Graffiti, car front right wheel guard (Red): "Secret Salami"; Jet-Poop suggest that this is a combination of The Secret Society of Supervillains and another claim that the cops are "pigs".
Graffiti, car front left wheel guard (Red): "Cock Headed Peter"; this one's pretty funny. For reasons of decency, we don't see the front half of the writing until the next page.
"Fortress of Pizza" - a reference to Superman's Fortress of Solitude.
Rollex is a knock-off version of Rolex, a famous watch manufacturer; it's the kind of name you'd find on bootleg watches. Superman gave his pal Jimmy Olsen a signal watch that would allow the him to request help when he got kidnapped by aliens or turned into a monkey (again).
In superhero terms sidekicks are characters that team up with more established and repsected heroes, usually because they are younger or less powerful than their mentors. They often have equivalent powers, such as Supergirl/Superman or Aqualad/Aquaman. The most famous sidekick of all is, of course, Robin. The band Sidekix is composed of such people, although the only one of these who appears to be based on a genuine character is Bluejay, whose appearance is copied wholesale from Robin himself (the guy with the crossbow looks a little like Hawkeye, a fully grown hero from Marvel). Bluejay becomes an important character later in the series. A version of this poster with slightly different colours will appear in issue five.
"Multi-Medea" - a pun on multimedia and the witch from Greek Mythology.
Graffiti, car (Red): "Same Spam Time Same Spam Channel"; almost every episode of the 1960s Batman series would end "Find out next week - same bat-time, same bat-channel!" Spam is short for "spiced ham" and is probably another pig = cop reference.
The crossing light has "Stop/Fly" instead of "Stop/Walk".
Who's the guy smoking in the poster above? He seems familiar.
The wingtips poster is a reference to the hairstyle of much-loved X-Man Wolverine.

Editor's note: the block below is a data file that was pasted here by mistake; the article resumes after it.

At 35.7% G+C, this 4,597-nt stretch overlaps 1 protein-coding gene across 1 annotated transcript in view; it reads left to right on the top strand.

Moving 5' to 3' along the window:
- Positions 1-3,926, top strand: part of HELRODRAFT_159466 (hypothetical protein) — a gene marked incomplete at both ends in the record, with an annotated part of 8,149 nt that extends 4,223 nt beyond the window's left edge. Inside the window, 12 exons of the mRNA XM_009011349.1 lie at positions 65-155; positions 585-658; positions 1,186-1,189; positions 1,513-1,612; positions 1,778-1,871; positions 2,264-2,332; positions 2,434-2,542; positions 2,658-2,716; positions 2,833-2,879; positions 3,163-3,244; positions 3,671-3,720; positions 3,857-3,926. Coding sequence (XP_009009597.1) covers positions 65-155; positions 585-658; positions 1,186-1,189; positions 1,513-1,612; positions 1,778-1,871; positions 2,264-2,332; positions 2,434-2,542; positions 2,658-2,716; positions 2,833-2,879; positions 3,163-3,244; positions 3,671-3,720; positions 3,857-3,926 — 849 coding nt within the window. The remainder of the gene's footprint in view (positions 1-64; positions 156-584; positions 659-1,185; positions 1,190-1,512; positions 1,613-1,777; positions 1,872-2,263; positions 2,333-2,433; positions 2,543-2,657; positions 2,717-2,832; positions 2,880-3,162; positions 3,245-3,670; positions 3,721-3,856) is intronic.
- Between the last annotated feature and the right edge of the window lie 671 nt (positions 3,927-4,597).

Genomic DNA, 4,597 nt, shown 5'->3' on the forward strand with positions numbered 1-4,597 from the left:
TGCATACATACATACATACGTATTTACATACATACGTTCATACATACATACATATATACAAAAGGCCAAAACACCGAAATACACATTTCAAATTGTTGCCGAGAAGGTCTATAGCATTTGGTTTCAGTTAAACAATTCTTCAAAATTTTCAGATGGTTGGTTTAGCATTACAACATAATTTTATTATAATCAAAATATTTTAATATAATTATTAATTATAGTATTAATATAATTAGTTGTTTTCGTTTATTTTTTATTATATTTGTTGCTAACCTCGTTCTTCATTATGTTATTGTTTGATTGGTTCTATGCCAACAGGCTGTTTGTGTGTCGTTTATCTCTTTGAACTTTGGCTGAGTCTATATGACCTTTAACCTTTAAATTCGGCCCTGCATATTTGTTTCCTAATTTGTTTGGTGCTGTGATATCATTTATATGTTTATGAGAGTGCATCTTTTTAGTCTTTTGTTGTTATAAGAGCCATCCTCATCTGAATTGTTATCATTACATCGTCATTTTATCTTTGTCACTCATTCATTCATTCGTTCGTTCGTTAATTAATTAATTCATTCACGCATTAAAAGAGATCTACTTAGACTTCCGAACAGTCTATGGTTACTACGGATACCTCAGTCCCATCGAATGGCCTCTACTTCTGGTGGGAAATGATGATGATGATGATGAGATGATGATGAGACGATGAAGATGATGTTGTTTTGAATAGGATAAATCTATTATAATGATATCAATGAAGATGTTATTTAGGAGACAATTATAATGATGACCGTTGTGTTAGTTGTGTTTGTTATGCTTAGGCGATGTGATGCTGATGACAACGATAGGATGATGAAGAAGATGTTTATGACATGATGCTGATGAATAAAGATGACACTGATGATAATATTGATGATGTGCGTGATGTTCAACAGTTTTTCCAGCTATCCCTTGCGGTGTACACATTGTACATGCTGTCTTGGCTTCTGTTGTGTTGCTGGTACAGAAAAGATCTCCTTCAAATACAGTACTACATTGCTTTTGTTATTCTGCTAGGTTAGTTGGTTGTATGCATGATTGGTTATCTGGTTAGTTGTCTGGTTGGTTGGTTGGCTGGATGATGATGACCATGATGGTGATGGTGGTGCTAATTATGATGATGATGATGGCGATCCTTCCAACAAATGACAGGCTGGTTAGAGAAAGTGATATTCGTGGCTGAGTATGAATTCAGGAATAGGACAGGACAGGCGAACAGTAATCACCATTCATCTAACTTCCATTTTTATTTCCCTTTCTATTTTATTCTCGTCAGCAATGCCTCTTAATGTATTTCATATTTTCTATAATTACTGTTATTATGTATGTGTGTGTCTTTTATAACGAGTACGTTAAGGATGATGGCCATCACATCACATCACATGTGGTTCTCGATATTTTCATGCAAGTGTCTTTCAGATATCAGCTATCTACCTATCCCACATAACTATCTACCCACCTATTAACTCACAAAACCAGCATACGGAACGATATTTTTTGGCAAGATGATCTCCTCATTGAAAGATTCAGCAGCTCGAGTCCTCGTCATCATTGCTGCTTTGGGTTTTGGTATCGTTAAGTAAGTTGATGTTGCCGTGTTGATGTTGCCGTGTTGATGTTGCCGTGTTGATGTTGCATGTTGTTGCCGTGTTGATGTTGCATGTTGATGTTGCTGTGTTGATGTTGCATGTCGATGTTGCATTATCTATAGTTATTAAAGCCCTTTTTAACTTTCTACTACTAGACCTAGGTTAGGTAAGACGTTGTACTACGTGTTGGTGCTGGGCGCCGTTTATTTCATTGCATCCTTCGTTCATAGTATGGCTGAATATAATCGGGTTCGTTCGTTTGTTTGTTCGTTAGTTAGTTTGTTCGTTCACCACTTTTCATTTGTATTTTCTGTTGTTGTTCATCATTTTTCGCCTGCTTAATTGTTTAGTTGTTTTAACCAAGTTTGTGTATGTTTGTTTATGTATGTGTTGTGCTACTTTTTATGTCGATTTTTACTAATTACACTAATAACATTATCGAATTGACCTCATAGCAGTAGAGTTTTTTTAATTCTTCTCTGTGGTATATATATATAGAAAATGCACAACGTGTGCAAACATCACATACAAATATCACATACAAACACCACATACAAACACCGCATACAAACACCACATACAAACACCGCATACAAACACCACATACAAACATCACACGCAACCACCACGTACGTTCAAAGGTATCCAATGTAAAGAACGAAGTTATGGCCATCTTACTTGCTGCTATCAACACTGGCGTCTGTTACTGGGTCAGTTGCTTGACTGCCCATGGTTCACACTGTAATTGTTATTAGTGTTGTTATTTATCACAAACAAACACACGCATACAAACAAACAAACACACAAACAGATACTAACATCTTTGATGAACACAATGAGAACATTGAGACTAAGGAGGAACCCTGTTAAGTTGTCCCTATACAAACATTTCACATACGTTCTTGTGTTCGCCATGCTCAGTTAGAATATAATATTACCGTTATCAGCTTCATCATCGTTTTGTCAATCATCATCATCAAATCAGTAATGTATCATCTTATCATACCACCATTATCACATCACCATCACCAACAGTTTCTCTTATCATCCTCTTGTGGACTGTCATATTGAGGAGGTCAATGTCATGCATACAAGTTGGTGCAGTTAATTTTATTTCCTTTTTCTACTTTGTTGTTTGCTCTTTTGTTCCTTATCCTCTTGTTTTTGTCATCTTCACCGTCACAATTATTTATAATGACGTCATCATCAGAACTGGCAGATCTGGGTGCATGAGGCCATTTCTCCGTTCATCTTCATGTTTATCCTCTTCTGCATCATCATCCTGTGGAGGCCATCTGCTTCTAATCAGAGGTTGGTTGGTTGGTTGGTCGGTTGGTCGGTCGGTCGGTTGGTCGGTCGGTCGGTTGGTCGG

"Bozemoi" is a Russian exclamation meaning "oh my god".
Borzois are Russian dogs who take their name from the word "Borzii", or "swift". They were favourites of Queen Victoria.
From left to right: What's that thing lying on the table next to Duane's arm?
The hammer looks like Mjollnir, the hammer owned by Thor, both in Norse mythology and in the comic of the same name.
The helmet belongs to the endearingly goofy 'Mazing Man.
The lantern is identical in shape (if not colour) to the one used by the Green Lantern to charge his magic ring.
That looks like the head of Mr Freeze.
The arrow and quiver could belong to DC's Green Arrow, Marvel's Hawkeye or any of the other archer characters in comic books.
In the bottom left is a Batarang, one of Batman's stupidly named boomerangs.
Just above it is a winged sandal. The Golden Age Flash had a helmet with wings. Perhaps it's a reference to him? More likely it's a reference to the original speedster Hermes of Greek mythology, who had winged sandals and hat, and was the source of inspiration for the Flash's costume.
Saurians probably take their name from "dinosaur"; the saur bit meaning "lizard".
Gojira is the original title of the Godzilla movies. One of the early sequels to Gojira was Gojira vs the Smog Monster, in which the lizard ended up protecting humanity instead of trying to destroy it.
The guy in the hat near Robyn is Rorschach from Moore's comic book classic Watchmen. In that series, Rorschach spends some time behind bars. The guy to his left is an altered version of Niteowl, another character (or characters - there were two) from Watchmen.
The "End of story" thing is heavy handed foreshadowing for what actually happens at the end of this issue.
The guy with the eyeball has a costume and hairstyle similar to OMAC, the One Man Army Corps. The eyeball itself is probably a reference to Brother Eye, the satellite that gives OMAC his powers.
My Blue Heaven is the name of a 1920s song about marital bliss. It's also the title of a movie about a guy who gets moved into witness relocation. Bearing in mind Peregrine's comment on page 17 that Jerusalem Heights is "a classy address for an insurance salesman," I have to wonder if Moore's original plan was to reveal that Soames was in witness protection. Moore gave one of his Swamp Thing issues the title "My Blue Heaven".
Linda "Janus" Burnett is Top 10's dispatcher, able to work long hours as her faces work different shifts. We'll learn in issue 9 that she's from Precinct One, a dimension where the Roman Empire never fell. She takes her name from the Roman god Janus, who similarly had two faces. The Roman Janus, however, was male.
Granny Goodewrench is inspired by DC's Granny Goodness.
All-Star Beer makes another appearance.
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http://www.tysknews.com/Depts/gov_philosophy/bolsheviks_2.htm - The American Bolsheviks II
http://www.dogbreedinfo.com/borzoi.htm - Borzoi Dogs